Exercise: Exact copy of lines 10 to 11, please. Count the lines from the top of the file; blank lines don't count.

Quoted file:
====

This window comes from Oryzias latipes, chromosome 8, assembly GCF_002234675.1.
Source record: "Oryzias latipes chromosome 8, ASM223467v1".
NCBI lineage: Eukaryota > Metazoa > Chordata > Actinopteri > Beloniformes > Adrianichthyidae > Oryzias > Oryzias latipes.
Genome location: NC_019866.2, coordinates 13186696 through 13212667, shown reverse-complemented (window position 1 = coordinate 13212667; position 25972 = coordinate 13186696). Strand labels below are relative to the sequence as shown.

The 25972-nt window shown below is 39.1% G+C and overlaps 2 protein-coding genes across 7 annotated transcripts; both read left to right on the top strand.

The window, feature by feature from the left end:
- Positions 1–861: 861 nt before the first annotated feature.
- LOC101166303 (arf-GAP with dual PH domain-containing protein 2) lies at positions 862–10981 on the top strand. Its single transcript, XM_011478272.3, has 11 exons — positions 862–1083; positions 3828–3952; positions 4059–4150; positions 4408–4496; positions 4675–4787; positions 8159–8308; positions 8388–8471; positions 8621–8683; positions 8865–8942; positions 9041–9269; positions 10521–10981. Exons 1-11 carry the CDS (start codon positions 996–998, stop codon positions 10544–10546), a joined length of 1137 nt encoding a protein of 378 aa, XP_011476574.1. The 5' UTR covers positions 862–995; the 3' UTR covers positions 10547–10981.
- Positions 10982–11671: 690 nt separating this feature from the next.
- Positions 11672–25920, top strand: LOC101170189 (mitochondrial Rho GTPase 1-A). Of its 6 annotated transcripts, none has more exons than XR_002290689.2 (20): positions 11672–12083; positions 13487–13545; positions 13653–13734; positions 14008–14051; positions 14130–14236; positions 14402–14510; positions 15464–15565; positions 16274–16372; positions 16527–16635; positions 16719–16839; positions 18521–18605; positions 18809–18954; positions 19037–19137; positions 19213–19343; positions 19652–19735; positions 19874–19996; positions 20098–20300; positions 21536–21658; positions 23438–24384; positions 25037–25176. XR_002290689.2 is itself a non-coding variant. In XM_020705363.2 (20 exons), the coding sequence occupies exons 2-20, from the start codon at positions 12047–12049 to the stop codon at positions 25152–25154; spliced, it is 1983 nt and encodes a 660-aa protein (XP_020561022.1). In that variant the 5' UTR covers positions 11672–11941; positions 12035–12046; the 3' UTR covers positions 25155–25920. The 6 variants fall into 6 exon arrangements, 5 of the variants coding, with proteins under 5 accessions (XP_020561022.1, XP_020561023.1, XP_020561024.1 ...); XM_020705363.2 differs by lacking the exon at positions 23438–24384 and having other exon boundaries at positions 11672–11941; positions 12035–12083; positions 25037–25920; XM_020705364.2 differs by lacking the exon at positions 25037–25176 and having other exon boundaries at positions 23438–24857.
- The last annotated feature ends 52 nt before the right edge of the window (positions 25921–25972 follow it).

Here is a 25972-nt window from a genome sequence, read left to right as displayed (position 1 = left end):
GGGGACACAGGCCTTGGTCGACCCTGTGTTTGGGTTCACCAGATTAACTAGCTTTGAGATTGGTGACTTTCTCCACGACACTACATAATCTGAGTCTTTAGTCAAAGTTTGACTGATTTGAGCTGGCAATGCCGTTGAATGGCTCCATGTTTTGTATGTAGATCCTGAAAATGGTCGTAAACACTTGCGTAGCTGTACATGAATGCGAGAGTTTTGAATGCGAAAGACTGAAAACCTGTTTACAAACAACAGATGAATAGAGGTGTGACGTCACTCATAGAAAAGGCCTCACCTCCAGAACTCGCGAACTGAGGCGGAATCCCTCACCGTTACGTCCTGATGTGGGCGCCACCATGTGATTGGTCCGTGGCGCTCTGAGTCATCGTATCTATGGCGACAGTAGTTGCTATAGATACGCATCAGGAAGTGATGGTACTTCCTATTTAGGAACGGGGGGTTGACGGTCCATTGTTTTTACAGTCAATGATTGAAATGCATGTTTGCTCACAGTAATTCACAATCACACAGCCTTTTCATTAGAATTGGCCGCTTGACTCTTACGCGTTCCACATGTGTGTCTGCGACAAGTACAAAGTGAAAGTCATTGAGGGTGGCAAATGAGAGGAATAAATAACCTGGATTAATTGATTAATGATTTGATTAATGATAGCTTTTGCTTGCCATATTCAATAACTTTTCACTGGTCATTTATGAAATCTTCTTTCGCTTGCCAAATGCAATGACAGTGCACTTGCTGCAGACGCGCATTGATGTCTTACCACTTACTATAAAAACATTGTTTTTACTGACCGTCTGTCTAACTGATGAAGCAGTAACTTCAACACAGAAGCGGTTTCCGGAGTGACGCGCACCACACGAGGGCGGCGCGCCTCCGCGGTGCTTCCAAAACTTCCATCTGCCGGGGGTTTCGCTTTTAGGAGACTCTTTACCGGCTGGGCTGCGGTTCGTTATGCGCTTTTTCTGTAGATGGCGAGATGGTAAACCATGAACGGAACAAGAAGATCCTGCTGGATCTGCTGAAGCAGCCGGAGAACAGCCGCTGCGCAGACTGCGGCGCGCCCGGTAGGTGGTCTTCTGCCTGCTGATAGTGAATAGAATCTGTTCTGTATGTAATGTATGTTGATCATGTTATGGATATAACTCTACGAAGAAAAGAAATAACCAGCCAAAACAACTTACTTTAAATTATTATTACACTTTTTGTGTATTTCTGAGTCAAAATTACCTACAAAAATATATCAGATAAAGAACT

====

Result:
- Positions 11672–25920, top strand: LOC101170189 (mitochondrial Rho GTPase 1-A). Of its 6 annotated transcripts, none has more exons than XR_002290689.2 (20): positions 11672–12083; positions 13487–13545; positions 13653–13734; positions 14008–14051; positions 14130–14236; positions 14402–14510; positions 15464–15565; positions 16274–16372; positions 16527–16635; positions 16719–16839; positions 18521–18605; positions 18809–18954; positions 19037–19137; positions 19213–19343; positions 19652–19735; positions 19874–19996; positions 20098–20300; positions 21536–21658; positions 23438–24384; positions 25037–25176. XR_002290689.2 is itself a non-coding variant. In XM_020705363.2 (20 exons), the coding sequence occupies exons 2-20, from the start codon at positions 12047–12049 to the stop codon at positions 25152–25154; spliced, it is 1983 nt and encodes a 660-aa protein (XP_020561022.1). In that variant the 5' UTR covers positions 11672–11941; positions 12035–12046; the 3' UTR covers positions 25155–25920. The 6 variants fall into 6 exon arrangements, 5 of the variants coding, with proteins under 5 accessions (XP_020561022.1, XP_020561023.1, XP_020561024.1 ...); XM_020705363.2 differs by lacking the exon at positions 23438–24384 and having other exon boundaries at positions 11672–11941; positions 12035–12083; positions 25037–25920; XM_020705364.2 differs by lacking the exon at positions 25037–25176 and having other exon boundaries at positions 23438–24857.
- The last annotated feature ends 52 nt before the right edge of the window (positions 25921–25972 follow it).